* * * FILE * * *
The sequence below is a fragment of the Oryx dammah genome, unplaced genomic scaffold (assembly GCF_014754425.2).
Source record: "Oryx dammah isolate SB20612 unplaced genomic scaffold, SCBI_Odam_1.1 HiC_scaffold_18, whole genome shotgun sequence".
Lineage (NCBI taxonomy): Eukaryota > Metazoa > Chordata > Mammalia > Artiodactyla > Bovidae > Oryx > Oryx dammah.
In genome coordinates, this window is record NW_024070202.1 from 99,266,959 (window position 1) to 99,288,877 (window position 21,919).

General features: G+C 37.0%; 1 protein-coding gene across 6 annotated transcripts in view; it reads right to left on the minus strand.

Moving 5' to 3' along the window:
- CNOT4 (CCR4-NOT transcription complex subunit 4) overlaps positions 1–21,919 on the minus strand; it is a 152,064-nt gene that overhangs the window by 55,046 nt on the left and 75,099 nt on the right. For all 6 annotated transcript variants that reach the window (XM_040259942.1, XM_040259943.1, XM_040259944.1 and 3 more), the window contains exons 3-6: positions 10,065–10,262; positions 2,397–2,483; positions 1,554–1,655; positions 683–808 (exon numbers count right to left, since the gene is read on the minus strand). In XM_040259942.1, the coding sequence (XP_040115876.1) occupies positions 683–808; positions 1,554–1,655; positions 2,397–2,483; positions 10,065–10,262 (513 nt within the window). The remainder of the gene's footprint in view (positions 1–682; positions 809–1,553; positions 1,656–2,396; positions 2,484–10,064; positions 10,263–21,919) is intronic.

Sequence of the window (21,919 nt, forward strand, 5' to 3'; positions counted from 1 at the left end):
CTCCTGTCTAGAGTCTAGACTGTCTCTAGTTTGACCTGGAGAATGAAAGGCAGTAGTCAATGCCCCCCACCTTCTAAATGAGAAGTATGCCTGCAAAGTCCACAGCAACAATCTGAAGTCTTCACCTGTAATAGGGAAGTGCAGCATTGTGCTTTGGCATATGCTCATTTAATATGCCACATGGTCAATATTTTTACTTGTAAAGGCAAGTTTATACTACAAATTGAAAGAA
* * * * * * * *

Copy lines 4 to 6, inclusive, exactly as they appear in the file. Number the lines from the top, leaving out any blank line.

In genome coordinates, this window is record NW_024070202.1 from 99,266,959 (window position 1) to 99,288,877 (window position 21,919).

General features: G+C 37.0%; 1 protein-coding gene across 6 annotated transcripts in view; it reads right to left on the minus strand.

Moving 5' to 3' along the window: